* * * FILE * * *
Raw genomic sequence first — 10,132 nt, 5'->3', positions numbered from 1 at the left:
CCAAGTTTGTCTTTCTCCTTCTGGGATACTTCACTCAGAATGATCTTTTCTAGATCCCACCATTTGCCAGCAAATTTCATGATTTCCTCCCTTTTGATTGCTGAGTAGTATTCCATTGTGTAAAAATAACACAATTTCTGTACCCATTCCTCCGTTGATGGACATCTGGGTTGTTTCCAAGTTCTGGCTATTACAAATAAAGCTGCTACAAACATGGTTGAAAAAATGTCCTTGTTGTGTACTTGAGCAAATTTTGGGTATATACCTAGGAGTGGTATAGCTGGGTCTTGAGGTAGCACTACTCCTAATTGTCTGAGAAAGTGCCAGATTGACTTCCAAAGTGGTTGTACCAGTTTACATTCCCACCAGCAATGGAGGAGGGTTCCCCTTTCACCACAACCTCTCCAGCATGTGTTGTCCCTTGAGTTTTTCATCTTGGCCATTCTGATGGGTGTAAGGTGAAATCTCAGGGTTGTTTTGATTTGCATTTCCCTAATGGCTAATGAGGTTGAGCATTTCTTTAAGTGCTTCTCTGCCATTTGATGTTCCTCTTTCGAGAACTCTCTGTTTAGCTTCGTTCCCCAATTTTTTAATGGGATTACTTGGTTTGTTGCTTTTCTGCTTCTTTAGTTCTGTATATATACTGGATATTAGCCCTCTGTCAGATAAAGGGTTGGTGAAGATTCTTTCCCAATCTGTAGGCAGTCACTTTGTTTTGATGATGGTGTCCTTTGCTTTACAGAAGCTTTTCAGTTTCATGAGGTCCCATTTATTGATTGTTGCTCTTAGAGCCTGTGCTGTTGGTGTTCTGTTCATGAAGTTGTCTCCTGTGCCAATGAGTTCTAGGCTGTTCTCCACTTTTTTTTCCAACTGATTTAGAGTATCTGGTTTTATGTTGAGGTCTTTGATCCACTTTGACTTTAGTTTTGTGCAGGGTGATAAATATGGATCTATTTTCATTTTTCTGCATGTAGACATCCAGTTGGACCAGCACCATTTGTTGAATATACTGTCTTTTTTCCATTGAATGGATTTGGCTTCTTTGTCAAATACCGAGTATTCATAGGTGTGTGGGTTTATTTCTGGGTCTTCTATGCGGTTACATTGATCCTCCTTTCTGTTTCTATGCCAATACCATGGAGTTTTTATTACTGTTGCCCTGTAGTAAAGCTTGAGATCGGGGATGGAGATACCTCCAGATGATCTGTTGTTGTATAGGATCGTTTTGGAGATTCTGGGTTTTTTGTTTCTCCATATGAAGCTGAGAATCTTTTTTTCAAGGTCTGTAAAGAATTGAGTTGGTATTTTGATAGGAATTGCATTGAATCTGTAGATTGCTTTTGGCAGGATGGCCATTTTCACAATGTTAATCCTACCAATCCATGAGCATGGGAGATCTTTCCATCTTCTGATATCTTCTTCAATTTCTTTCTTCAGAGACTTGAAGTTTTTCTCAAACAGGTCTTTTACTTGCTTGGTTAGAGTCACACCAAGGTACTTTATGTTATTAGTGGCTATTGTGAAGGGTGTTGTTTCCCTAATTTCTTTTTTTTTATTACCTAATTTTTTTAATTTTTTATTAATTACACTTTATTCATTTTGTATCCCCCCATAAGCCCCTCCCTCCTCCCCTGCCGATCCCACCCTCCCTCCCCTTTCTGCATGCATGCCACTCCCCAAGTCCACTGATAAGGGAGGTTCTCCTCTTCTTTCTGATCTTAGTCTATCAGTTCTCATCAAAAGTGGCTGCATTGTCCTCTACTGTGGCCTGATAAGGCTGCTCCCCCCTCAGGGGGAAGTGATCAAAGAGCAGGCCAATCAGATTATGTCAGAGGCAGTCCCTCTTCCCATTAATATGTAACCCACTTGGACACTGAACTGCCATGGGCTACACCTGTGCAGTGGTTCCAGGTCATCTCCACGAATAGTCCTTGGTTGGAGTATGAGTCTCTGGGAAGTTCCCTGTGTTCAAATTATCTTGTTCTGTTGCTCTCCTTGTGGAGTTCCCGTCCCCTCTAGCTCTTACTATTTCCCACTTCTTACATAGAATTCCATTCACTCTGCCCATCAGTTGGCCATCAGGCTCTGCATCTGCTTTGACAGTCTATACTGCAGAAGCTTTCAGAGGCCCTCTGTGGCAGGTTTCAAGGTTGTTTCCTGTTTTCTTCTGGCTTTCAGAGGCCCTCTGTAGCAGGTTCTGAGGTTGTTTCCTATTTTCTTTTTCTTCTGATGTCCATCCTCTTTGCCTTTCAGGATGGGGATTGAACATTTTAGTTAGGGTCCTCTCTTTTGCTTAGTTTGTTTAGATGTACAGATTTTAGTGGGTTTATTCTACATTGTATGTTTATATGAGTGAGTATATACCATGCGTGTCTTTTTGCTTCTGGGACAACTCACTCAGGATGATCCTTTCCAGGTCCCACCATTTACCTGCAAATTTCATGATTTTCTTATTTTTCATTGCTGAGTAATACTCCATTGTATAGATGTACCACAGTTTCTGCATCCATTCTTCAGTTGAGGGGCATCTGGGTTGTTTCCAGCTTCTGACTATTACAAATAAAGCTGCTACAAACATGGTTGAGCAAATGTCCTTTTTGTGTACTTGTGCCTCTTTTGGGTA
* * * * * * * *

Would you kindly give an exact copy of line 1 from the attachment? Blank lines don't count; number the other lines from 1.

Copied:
Raw genomic sequence first — 10,132 nt, 5'->3', positions numbered from 1 at the left: